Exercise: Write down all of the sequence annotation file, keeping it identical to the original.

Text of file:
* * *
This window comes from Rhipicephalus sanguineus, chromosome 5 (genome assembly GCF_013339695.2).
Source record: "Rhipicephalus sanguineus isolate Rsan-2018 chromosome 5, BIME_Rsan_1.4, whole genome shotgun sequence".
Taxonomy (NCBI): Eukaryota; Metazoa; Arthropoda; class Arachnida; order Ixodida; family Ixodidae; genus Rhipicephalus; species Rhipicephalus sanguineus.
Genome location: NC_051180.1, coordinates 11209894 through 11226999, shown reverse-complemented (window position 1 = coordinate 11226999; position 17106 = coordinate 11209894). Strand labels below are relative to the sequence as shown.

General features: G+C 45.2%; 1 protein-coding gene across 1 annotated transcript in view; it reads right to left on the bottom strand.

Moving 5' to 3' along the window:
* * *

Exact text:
This window comes from Rhipicephalus sanguineus, chromosome 5 (genome assembly GCF_013339695.2).
Source record: "Rhipicephalus sanguineus isolate Rsan-2018 chromosome 5, BIME_Rsan_1.4, whole genome shotgun sequence".
Taxonomy (NCBI): Eukaryota; Metazoa; Arthropoda; class Arachnida; order Ixodida; family Ixodidae; genus Rhipicephalus; species Rhipicephalus sanguineus.
Genome location: NC_051180.1, coordinates 11209894 through 11226999, shown reverse-complemented (window position 1 = coordinate 11226999; position 17106 = coordinate 11209894). Strand labels below are relative to the sequence as shown.

General features: G+C 45.2%; 1 protein-coding gene across 1 annotated transcript in view; it reads right to left on the bottom strand.

Moving 5' to 3' along the window: